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The Top 10 TV Shows of 2017

Beautiful endings, invigorating beginnings, and everything in between make up a year in television with a lasting impact.

Best of 2017 The Leftovers Dear White People Twin Peaks

HBO / Netflix / Showtime


Television is a medium known for its personal connections and incomparable scope. The same set of characters can tell stories for decades, visiting your home upwards of 20 times per year for so many years they feel like family members. Daunting at the onset and comforting in the long-run, the best TV shows are the ones that stick with you because you stuck with them.

As more and more programming floods the airwaves, competition is rising. Seasons don’t have as many episodes. Shows don’t run for as many years. Greetings are savored because goodbyes are often just around the corner — or, at least, they feel like it.

So it should come as no surprise that time plays an integral role in the best television series of 2017. From the exciting new friends found in “American Vandal,” “Dear White People,” and “The Handmaid’s Tale,” to the beloved vanishing faces in “Halt and Catch Fire,” “Twin Peaks,” and “The Leftovers,” relevant relationships were forged, others fallen, and even more grew ever stronger.

“Better Call Saul” thrives as a prequel to a series that’s still in “Saul’s” future but cemented in the minds of each viewers’ past. “Master of None” lives in a three-minute window between life’s pinnacle and the soul’s nadir. “BoJack Horseman” knowingly contrasts weeks that fly by with the moments that live with you forever.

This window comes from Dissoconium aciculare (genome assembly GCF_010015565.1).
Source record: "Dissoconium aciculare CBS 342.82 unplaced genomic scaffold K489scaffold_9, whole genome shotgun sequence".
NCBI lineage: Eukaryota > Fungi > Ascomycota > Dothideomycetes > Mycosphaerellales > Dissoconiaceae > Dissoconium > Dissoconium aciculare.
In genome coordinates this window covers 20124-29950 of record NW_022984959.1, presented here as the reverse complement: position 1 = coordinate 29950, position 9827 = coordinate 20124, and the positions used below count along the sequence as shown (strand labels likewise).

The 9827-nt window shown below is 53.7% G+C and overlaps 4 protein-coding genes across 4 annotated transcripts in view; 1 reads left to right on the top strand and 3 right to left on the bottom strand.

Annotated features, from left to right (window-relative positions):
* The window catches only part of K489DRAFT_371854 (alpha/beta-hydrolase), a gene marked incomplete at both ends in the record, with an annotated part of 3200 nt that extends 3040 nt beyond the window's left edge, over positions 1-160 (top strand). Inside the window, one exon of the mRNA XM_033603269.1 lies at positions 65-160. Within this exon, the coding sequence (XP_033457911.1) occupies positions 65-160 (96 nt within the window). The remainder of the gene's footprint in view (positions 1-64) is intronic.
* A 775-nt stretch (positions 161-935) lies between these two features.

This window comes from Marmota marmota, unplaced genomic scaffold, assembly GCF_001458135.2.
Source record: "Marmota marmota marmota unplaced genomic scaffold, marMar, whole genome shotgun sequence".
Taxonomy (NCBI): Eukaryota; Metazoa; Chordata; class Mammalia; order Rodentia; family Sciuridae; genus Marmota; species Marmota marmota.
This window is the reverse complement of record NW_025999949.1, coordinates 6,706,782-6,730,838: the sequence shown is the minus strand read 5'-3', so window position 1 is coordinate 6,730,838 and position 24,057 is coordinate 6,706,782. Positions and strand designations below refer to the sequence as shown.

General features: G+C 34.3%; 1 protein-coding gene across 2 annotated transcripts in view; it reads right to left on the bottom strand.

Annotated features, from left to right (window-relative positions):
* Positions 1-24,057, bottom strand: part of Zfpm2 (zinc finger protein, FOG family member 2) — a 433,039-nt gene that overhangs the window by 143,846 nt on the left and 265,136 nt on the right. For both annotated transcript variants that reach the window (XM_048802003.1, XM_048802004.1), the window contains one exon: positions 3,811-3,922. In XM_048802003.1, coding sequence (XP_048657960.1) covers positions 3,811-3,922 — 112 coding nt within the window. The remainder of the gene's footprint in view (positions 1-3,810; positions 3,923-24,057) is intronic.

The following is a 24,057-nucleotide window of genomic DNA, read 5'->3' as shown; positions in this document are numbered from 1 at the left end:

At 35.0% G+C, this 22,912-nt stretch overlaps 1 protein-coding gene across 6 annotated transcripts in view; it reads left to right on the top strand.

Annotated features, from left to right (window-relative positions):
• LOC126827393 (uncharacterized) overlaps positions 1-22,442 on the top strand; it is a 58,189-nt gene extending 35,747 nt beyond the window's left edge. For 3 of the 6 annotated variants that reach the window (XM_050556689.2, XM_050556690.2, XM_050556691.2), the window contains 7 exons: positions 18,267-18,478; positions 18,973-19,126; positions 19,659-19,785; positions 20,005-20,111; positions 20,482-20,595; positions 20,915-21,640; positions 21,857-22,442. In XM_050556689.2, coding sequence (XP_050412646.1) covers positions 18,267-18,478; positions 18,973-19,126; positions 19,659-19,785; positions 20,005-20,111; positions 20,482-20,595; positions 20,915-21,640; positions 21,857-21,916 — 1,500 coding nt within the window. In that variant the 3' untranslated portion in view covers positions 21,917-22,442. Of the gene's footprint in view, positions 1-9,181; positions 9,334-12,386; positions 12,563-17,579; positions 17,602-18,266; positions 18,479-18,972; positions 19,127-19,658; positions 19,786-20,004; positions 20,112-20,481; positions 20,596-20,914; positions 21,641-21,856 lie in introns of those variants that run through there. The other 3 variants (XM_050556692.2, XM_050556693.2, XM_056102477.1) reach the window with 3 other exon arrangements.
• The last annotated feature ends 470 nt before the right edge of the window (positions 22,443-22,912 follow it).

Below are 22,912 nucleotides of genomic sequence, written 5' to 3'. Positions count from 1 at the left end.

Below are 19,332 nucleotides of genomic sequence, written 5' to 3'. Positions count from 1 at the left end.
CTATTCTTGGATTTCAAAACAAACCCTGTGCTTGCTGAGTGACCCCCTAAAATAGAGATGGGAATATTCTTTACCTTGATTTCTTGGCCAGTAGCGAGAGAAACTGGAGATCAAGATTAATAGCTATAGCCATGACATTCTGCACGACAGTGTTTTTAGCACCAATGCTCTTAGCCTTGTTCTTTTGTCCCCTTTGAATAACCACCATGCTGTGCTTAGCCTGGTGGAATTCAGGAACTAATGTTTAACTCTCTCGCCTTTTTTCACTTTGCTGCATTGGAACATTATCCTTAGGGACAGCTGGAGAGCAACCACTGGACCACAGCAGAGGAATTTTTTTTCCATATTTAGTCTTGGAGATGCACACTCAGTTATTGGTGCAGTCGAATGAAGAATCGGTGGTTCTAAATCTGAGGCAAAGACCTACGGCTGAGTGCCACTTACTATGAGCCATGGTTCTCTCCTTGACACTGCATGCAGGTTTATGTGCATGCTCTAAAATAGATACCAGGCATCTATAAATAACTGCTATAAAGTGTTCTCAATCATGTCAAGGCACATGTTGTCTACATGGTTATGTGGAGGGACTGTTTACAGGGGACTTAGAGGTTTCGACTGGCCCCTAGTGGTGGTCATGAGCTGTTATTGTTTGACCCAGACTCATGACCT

Every entry on the list below acknowledges the steady progress of time’s arrow while doing their damnedest to speed it up or slow it down for everyone watching. These 10 series left their mark on 2017, and thus history, as well. Time marches forward. These series march with them, thanks to the families who welcomed them into their homes, their lives, and themselves.

10. “American Vandal”

American Vandal Season 1 Netflix Peter Sam

“American Vandal”

Tyler Golden/Netflix

Whether you see this four-hour mockumentary series as a commentary on the American justice system, an achingly funny look at the rhythms of high school life, the nefarious nature of social media, or as a superbly crafted dick joke that is its comedic and storytelling engine, “American Vandal” is a sublime TV experiment. True to its crime documentary ancestors all the way up to the final sequences, it’s also a fascinating look at how meta-narratives can shape the stories we see. When rallying cries for justice and searches for the truth intersect with instant cultural fame, the result is something that two people whether subject or creator can fully control. It’s a testament to the power that this comedy can have when it can sustain the momentum and promise of its premise for each of its intricately plotted eight episodes.

9. “Master of None”

Master of None Season 2 Aziz Ansari